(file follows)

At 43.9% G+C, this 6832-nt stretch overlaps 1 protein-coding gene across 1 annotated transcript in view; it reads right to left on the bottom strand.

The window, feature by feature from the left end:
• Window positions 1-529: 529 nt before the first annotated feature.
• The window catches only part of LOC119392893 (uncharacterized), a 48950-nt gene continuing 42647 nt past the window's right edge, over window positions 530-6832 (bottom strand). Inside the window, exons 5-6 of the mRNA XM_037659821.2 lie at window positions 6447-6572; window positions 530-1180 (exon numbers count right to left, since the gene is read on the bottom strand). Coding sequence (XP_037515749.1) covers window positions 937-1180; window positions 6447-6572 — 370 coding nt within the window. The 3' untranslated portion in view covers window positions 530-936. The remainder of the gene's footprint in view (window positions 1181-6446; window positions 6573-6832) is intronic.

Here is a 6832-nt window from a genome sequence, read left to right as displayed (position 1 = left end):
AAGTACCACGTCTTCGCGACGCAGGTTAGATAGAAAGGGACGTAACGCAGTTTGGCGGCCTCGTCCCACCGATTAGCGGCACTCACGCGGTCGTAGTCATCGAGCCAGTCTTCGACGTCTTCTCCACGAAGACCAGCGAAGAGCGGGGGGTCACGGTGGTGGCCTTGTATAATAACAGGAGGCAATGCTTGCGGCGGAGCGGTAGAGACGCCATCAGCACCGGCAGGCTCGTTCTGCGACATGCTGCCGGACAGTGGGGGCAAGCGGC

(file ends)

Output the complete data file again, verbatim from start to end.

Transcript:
At 43.9% G+C, this 6832-nt stretch overlaps 1 protein-coding gene across 1 annotated transcript in view; it reads right to left on the bottom strand.

The window, feature by feature from the left end:
• Window positions 1-529: 529 nt before the first annotated feature.
• The window catches only part of LOC119392893 (uncharacterized), a 48950-nt gene continuing 42647 nt past the window's right edge, over window positions 530-6832 (bottom strand). Inside the window, exons 5-6 of the mRNA XM_037659821.2 lie at window positions 6447-6572; window positions 530-1180 (exon numbers count right to left, since the gene is read on the bottom strand). Coding sequence (XP_037515749.1) covers window positions 937-1180; window positions 6447-6572 — 370 coding nt within the window. The 3' untranslated portion in view covers window positions 530-936. The remainder of the gene's footprint in view (window positions 1181-6446; window positions 6573-6832) is intronic.

Here is a 6832-nt window from a genome sequence, read left to right as displayed (position 1 = left end):
AAGTACCACGTCTTCGCGACGCAGGTTAGATAGAAAGGGACGTAACGCAGTTTGGCGGCCTCGTCCCACCGATTAGCGGCACTCACGCGGTCGTAGTCATCGAGCCAGTCTTCGACGTCTTCTCCACGAAGACCAGCGAAGAGCGGGGGGTCACGGTGGTGGCCTTGTATAATAACAGGAGGCAATGCTTGCGGCGGAGCGGTAGAGACGCCATCAGCACCGGCAGGCTCGTTCTGCGACATGCTGCCGGACAGTGGGGGCAAGCGGC